Can A Telescope See Through Clouds? Your Burning Question Answered




Can A Telescope See Through Clouds

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A typical telescope cannot see through clouds because it works through the same mechanism as the human eye. For you to see objects using a telescope the light reflected from the object must reach the telescope. Clouds block the light of any objects beyond them making it impossible for a telescope to see them.

Maybe you are an upcoming or aspiring astronomer and you have heard people mention how important a telescope is in the study of the universe. You could be curious about the telescope, how to use it, what it can and what it can do including seeing through the clouds and beyond.

Well in this article be prepared to learn all you can about telescopes, weather, and astronomy.

Can A Telescope See Through Clouds?

A telescope cannot see through clouds, especially the thick, low-lying clouds. Clouds act like masks that prevent a telescope user from seeing objects beyond them.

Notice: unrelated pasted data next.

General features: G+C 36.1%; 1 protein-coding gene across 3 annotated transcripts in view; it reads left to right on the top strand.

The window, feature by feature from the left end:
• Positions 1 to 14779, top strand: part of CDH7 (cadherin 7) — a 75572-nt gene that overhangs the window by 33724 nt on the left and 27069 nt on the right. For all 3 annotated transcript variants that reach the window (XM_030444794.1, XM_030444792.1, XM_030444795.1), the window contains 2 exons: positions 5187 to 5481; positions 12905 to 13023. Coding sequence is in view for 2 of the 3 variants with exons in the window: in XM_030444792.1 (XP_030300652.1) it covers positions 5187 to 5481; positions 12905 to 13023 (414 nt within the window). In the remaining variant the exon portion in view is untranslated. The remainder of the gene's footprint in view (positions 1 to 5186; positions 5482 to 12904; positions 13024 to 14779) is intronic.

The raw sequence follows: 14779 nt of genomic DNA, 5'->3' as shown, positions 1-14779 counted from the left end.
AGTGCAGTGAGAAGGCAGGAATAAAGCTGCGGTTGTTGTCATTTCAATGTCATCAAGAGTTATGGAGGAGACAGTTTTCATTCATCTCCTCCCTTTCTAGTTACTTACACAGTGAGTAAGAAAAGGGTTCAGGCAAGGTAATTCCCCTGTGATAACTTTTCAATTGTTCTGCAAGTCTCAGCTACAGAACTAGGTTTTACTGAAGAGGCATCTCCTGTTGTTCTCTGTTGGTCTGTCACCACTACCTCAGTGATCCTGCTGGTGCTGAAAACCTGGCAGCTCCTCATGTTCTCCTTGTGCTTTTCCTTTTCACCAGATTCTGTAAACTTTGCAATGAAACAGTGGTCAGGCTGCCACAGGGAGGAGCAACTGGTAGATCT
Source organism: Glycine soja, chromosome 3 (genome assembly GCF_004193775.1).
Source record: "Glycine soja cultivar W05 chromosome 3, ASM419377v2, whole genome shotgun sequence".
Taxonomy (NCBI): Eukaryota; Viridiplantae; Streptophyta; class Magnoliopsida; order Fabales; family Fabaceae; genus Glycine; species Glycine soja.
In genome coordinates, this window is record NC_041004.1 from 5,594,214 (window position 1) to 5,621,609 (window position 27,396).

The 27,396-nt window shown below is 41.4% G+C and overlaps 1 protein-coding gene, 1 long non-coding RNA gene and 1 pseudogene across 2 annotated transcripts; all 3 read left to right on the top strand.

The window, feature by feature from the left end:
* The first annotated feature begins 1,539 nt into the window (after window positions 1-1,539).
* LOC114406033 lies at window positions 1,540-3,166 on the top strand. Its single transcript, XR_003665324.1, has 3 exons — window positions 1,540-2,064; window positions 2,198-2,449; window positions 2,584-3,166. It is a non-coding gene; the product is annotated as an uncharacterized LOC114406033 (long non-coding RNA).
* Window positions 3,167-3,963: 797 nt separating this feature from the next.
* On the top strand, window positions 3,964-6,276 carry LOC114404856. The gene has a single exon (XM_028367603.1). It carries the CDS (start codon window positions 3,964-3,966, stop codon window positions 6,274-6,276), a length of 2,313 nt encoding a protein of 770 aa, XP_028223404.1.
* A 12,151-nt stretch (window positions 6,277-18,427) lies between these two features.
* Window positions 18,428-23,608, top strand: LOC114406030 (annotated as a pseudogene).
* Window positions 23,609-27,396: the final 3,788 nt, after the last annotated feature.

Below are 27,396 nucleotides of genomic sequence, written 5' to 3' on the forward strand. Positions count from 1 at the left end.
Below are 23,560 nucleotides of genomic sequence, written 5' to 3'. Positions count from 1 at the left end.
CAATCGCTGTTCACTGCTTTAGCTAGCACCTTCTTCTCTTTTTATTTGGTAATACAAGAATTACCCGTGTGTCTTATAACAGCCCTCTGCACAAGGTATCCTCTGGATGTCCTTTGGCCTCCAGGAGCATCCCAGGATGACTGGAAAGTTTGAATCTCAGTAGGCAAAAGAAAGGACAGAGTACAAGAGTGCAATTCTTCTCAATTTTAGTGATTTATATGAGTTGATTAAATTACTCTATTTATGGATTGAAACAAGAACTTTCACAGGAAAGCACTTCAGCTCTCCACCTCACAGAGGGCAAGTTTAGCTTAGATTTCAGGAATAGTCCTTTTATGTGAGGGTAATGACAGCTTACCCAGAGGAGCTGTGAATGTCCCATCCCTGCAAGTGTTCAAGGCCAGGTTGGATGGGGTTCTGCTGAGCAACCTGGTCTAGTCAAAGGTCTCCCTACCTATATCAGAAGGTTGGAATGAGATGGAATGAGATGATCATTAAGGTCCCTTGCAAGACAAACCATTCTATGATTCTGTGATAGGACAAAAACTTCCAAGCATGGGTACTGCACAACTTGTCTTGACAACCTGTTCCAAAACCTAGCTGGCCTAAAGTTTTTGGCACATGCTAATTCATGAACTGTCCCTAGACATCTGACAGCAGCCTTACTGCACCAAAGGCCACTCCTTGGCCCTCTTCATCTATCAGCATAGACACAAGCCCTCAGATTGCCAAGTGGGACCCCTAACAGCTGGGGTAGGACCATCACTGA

The way a telescope works is similar to the human eye.  The human eye cannot see masked objects because any light reflected from such objects does not reach the eye.

Similarly, light bouncing off objects beyond the clouds cannot reach the telescope and, therefore, cannot be seen.

In some instances, when the clouds are thin and high up in the sky, some celestial objects like the moon can be seen. The images and snapshots captured by the telescope through the thin sheets of clouds are, however, blurry.

The moon is an exception in such conditions because it is so close to the Earth that some of the light from it can pass through the clouds and reach the telescope.

In general, however, as an astronomer, do not expect to see much through clouds of any kind using your telescope.